Long Conversation, an epic relay of one-to-one conversations among some of the Bay Area's most interesting minds, took place over six hours in San Francisco on Saturday, October 16, 02010. Interpreting the Long Conversation in real time was a data visualization performance by Sosolimited; an art and technology studio out of M.I.T.
Long Conversation was presented with a live performance of 1,000 minutes of composer Jem Finer's Longplayer.
Stewart Brand is co-founder and president of The Long Now Foundation and co-founder of Global Business Network. He created and edited the Whole Earth Catalog (National Book Award), and co-founded the Hackers Conference and The WELL. His books include The Clock of the Long Now; How Buildings Learn; and The Media Lab. His most recent book, titled Whole Earth Discipline, is published by Viking in the US and Atlantic in the UK.
Jane McGonigal is author of The New York Times best seller Reality is Broken, and world-renowned designer of alternate reality games, where real-life activity is re-framed as a game. During her UP presentation “How Gaming Will Change the World”, Jane will talk about how games can be created to improve the way we learn, work, solve problems, and lead our real lives. As Creative Director for Social Chocolate, Jane develops games powered by the science of positive emotion and social connection. Her games have been featured in The New York Times, Wired, and The Economist, and on MTV, CNN, and NPR. Jane has created and deployed award-winning games and secret missions in more than 30 countries on six continents, for partners such as the American Heart Association, the International Olympics Committee, the World Bank Institute, and the New York Public Library.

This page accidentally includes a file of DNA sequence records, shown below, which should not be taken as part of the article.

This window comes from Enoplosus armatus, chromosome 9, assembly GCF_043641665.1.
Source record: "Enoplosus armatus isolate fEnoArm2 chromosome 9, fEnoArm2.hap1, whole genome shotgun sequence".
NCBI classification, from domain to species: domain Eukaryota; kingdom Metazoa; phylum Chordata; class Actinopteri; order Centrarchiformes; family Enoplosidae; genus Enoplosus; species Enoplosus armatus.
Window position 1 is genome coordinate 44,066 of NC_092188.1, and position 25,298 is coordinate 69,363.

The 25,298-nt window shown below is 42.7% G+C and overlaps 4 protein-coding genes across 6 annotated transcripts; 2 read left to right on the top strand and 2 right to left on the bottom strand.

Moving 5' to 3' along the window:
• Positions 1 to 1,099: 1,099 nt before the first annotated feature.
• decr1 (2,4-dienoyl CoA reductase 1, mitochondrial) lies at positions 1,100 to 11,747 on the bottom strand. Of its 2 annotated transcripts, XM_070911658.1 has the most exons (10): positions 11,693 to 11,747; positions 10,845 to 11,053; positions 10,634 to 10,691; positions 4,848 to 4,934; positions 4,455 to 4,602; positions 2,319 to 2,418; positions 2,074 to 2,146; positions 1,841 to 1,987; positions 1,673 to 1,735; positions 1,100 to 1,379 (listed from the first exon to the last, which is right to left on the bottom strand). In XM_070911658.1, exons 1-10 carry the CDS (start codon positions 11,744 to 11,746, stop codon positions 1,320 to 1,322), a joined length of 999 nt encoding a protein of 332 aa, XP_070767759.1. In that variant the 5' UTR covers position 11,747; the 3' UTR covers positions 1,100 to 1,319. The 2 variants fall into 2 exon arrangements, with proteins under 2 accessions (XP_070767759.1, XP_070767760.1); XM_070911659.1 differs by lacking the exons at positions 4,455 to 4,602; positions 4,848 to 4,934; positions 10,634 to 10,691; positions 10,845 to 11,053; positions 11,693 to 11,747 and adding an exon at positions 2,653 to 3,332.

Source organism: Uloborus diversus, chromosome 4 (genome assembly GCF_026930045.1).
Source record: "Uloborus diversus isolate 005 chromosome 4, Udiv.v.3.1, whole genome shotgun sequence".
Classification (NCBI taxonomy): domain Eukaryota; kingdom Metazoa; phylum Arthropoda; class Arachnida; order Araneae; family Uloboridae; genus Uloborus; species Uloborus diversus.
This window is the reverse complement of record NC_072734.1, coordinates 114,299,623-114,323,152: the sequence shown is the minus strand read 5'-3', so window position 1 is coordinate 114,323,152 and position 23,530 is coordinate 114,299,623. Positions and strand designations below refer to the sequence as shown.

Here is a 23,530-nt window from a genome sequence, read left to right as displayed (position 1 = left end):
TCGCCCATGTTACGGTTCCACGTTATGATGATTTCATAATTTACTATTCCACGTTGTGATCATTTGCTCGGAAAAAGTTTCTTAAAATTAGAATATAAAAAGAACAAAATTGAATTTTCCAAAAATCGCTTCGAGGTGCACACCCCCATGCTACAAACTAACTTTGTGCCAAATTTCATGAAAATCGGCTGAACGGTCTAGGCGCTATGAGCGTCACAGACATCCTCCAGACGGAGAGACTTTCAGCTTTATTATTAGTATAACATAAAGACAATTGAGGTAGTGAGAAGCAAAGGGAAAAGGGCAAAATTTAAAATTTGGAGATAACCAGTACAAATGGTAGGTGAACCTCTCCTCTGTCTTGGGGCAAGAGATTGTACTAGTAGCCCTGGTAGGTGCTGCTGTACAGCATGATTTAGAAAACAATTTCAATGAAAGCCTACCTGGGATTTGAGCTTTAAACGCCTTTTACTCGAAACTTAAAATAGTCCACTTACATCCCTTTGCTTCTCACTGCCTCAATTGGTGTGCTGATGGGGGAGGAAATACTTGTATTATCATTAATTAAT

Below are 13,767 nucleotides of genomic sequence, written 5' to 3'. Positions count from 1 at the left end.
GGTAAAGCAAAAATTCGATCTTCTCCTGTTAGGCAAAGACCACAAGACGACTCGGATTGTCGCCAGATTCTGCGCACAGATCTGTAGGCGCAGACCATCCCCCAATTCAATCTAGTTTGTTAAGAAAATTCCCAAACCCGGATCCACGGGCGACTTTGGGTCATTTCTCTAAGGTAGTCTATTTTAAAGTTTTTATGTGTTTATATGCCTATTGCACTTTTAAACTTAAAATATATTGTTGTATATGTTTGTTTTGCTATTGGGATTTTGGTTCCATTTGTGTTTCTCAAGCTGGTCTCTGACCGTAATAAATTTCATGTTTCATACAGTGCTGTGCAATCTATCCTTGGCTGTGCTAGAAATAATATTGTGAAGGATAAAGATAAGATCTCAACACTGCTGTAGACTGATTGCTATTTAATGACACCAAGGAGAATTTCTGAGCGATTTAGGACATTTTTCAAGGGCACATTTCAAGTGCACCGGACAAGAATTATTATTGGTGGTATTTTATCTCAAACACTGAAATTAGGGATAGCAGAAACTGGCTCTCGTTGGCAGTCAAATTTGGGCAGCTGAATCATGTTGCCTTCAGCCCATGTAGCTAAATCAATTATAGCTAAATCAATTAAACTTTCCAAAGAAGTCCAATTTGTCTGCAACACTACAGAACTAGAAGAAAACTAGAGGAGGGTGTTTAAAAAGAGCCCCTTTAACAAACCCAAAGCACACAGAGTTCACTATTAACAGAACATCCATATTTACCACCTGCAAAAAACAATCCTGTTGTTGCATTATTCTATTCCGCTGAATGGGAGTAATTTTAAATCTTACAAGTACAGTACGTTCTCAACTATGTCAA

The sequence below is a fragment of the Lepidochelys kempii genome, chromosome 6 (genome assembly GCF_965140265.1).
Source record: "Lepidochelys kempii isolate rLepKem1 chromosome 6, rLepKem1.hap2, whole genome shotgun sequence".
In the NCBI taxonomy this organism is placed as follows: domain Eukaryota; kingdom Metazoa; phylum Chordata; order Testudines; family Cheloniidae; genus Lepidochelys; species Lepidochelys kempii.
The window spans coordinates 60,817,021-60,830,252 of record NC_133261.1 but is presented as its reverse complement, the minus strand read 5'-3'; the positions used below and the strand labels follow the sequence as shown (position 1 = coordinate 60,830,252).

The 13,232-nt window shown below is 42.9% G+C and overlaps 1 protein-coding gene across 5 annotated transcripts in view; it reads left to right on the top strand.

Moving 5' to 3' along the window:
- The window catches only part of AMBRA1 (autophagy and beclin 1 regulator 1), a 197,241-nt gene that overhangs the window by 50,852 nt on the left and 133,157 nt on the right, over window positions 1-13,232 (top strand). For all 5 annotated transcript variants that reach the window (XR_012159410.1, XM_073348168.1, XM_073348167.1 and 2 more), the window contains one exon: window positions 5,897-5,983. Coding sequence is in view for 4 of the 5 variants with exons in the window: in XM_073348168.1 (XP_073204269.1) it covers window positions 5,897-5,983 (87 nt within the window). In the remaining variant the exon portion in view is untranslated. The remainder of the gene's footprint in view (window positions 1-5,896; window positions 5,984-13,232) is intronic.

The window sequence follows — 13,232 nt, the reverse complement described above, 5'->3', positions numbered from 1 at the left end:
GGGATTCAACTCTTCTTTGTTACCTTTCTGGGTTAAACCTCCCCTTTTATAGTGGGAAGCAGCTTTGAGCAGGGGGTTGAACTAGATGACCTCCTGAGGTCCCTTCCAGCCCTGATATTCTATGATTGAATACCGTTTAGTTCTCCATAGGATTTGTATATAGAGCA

Stewart Brand, President of the Long Now Foundation, and video game designer Jane McGonigal discuss Brand's game, Earth ball. McGonigal speculates on Earth ball's potential as a video game, drawing a comparison to the Olympic flame as an eternal symbol of global unity.
Branch of applied mathematics devised to analyze certain situations in which there is an interplay between parties that may have similar, opposed, or mixed interests. Game theory was originally developed by John von Neumann and Oscar Morgenstern in their book The Theory of Games and Economic Behavior (1944). In a typical game, or competition with fixed rules, players try to outsmart one another by anticipating the others' decisions, or moves. A solution to a game prescribes the optimal strategy or strategies for each player and predicts the average, or expected, outcome. Until a highly contrived counterexample was devised in 1967, it was thought that every contest had at least one solution. See alsodecision theory; prisoner's dilemma.